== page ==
What Obamacare Challenges May Mean for Health Care ETFs

Increased number of insured has translated into higher premiums and greater insurer exits

By Richard Fredericks, Main Management

The Department of Health and Human Services (HHS) released a report in May that showed that the average premiums have DOUBLED for individual plans since 2013 which is the year before many of the Affordable Care Act (ACA), also known as Obamacare, regulations and mandates took place. HHS Spokesperson Alleigh Marre noted that “With data that shows average premiums doubling nationwide and Americans paying nearly $3,000 more for health insurance per year, this report is a sobering reminder of why reforming our healthcare system remains a top priority of the Trump Administration. The status quo is unsustainable.”

The HHS report included the following observations:

  • Average individual market premiums more than doubled from $2,784 per year in 2013 to $5,712 in 2017 according to Healthcare.gov, an increase of 105%.


  • All 39 states using Healthcare.gov experienced an increase in individual market premiums from 2013 to 2017.
  • 62% of the states using Healthcare.gov had 2007 premiums that were double the level that prevailed in 2013.
  • Three states experienced prices that tripled since 2013.

Some of Main Management’s observations follow:

  • The simple “average” increase of the states is 13%. The figures translate into about $3,000 more for the average family.
  • The 10 states with the highest current premium costs and the highest increase in the premium costs since 2013 are shown below:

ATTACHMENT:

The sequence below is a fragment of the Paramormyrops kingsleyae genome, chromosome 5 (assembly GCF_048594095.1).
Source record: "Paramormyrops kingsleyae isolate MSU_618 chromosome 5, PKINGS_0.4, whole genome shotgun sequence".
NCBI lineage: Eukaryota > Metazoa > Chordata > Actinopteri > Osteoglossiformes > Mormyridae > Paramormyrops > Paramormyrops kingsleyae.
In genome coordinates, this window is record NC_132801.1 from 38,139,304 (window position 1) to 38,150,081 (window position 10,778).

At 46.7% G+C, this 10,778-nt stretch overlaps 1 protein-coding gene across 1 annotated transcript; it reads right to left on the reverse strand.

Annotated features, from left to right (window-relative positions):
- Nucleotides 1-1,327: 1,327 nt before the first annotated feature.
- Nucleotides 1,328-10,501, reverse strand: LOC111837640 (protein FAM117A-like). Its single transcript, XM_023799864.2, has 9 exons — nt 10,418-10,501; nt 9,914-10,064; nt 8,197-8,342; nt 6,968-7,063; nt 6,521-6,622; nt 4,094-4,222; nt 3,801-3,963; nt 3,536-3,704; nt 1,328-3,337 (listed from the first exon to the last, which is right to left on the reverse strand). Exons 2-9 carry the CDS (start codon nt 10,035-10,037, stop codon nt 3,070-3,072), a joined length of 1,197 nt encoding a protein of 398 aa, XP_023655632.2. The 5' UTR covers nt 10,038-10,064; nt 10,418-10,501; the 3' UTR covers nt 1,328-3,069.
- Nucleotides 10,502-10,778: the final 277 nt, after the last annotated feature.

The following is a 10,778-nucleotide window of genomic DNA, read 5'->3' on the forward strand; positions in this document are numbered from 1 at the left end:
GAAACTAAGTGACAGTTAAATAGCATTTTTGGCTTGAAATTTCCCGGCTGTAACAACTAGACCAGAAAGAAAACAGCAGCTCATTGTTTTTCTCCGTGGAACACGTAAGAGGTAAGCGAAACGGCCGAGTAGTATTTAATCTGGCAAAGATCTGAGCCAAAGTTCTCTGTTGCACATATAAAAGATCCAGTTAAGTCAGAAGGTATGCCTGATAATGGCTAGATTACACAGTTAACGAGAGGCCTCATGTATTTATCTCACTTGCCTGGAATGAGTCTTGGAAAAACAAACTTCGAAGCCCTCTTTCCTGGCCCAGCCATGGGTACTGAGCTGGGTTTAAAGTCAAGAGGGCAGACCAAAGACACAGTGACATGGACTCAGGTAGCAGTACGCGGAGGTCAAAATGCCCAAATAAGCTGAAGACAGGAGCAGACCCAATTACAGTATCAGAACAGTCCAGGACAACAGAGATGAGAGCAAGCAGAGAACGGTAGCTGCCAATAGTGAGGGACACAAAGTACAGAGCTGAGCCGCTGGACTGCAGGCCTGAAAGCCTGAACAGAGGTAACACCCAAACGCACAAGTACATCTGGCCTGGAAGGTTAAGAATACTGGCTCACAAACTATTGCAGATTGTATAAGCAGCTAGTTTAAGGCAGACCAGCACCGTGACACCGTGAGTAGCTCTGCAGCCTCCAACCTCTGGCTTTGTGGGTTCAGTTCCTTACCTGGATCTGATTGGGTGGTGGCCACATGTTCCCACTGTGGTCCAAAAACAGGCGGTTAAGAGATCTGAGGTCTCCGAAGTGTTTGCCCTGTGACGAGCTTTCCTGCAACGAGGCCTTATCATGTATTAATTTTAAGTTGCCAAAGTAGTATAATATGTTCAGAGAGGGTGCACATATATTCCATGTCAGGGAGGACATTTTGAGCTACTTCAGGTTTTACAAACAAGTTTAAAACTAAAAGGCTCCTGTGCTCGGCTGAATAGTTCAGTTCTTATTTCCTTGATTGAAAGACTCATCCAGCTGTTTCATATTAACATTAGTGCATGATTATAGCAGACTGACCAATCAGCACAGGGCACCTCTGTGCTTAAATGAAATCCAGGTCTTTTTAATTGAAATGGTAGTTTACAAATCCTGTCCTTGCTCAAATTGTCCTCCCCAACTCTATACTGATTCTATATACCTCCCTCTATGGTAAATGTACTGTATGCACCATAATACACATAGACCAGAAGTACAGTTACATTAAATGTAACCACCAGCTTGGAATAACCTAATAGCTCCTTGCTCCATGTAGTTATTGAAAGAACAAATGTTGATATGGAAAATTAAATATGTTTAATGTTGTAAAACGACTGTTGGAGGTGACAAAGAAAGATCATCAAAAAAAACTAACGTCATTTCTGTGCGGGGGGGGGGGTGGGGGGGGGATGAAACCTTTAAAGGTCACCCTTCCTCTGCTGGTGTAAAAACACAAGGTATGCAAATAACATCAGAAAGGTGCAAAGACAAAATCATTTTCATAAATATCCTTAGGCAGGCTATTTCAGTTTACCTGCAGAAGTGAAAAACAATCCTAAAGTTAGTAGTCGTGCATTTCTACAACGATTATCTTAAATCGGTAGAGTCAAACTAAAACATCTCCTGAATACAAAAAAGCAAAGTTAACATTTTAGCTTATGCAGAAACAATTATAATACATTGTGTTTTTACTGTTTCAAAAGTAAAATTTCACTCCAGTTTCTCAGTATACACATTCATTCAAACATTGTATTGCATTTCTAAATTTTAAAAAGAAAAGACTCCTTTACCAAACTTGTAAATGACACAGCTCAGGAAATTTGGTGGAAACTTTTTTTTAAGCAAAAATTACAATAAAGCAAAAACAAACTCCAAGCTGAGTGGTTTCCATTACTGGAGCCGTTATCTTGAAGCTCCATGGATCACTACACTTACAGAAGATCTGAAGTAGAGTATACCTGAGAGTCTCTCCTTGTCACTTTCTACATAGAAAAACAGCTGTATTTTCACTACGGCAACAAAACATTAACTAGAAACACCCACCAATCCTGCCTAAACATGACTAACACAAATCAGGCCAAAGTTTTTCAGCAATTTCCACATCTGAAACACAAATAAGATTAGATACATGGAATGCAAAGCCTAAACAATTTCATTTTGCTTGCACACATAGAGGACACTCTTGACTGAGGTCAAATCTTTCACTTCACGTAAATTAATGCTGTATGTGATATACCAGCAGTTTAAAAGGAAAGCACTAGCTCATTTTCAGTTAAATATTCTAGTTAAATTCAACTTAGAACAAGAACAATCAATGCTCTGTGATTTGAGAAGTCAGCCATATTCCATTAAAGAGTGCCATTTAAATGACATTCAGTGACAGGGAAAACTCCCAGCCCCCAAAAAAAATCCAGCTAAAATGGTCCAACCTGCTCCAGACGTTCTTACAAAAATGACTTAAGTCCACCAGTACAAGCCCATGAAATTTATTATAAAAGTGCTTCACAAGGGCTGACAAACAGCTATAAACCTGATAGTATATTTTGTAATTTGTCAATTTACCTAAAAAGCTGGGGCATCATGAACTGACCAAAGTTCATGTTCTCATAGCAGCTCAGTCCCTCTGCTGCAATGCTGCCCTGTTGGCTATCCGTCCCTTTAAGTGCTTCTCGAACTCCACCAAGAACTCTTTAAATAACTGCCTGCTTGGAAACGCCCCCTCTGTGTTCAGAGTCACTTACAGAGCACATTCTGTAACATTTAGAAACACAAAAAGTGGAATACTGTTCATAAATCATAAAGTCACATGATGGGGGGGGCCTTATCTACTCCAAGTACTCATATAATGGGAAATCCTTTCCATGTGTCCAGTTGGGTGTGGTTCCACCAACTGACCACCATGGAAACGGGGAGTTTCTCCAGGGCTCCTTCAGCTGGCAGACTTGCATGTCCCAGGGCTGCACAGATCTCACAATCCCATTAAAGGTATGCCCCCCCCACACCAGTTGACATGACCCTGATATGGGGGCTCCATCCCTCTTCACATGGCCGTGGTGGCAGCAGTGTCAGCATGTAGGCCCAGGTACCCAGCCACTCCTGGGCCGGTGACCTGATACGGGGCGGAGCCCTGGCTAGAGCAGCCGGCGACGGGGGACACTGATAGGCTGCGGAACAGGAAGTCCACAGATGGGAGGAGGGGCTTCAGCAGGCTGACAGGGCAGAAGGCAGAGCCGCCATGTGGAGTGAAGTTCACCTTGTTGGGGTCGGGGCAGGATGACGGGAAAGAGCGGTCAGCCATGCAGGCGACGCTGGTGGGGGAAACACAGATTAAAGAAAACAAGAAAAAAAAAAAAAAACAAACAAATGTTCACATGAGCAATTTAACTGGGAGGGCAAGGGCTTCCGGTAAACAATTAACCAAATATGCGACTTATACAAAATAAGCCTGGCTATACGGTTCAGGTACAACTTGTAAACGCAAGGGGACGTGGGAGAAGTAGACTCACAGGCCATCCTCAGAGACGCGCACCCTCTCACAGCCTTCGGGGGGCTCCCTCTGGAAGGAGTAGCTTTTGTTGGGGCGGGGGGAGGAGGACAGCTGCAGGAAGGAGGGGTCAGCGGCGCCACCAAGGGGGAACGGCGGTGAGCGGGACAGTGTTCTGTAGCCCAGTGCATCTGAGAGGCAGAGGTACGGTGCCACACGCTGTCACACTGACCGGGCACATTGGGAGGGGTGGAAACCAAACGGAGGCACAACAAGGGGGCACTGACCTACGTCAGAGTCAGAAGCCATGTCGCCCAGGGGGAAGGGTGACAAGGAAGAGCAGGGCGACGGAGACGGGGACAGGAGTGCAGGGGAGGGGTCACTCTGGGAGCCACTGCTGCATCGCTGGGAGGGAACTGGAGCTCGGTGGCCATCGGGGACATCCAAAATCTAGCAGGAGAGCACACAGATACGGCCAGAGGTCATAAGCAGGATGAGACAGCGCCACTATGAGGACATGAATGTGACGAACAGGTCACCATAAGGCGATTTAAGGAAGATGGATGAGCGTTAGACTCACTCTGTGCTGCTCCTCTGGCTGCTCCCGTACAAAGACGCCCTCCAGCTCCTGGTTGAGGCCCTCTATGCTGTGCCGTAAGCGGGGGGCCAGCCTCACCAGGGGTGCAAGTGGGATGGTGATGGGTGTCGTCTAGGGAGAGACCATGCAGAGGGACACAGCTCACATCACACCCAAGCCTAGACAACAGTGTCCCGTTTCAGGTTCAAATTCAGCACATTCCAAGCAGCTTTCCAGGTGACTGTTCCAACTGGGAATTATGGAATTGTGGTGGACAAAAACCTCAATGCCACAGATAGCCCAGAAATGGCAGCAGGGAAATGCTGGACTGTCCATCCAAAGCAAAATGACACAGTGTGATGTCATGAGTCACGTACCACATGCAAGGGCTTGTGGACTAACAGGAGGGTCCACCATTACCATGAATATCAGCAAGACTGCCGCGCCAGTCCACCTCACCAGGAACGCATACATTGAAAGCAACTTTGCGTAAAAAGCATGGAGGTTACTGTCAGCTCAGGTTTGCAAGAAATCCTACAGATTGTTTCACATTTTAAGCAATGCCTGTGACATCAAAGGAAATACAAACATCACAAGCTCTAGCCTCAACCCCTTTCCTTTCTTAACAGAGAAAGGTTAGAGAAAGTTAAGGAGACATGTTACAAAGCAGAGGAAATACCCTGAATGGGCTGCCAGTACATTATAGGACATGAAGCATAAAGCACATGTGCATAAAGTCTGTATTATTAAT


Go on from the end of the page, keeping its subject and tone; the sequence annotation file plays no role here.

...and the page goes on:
• Numbers on deductibles are harder to come by, but “eHealth” posted their view of historic deductibles this past January and indicated that deductibles for individuals have gone up 30% since 2013 (from $3,319 to $4,328 currently) and 107% since 2008. Family Plan deductibles have increased even more rapidly at 97% and 202% respectively, over those same time frames and the typical deductible is now $8,352.
  • Out of the 23 original ACA Co-Ops, 17, or 74%, have been closed. Bloomberg News noted that “Most of the original 23 co-ops have failed, dumping more than 800,000 members back onto the ACA markets over the last two years … with more of the nonprofits on the brink of folding, the situation for the remaining providers looks dire.”

The visual below shows pictorially how insurance coverage has been fading across the United States under the ACA over time. According to the McKinsey Center for U.S. Health System Reform, there are now 5 states – Alabama, Alaska, Oklahoma, South Carolina, and Wyoming with only one exchange insurer. Another 12 states have only 2 options. From a county standpoint, 70% of America has only one or two choices.

The number of counties where there is only a monopoly insurer choice has risen from 7% of all US counties in 2016 to 1,030 counties, or 33% this year. There are another 1,164 counties (37.0% of all US counties) where there are only two choices; 599 counties (19.1% of all US counties) with three choices; 196 counties that have four providers (6.2%% of all US counties); and 153 counties with five of more options (4.9% of all US counties).

While it is true that around 20 million Americans are now insured that weren’t before, the majority of those who did receive coverage qualified for Medicaid. The ACA made the guidelines for Medicaid eligibility easier in 2009, so 31 states plus the District of Columbia took advantage of the new criteria and expanded the Medicaid program. In 2014, there were 9.25 million people enrolled in the ACA exchanges. Of that total, 8.99 million (97%) were enrolled in Medicare.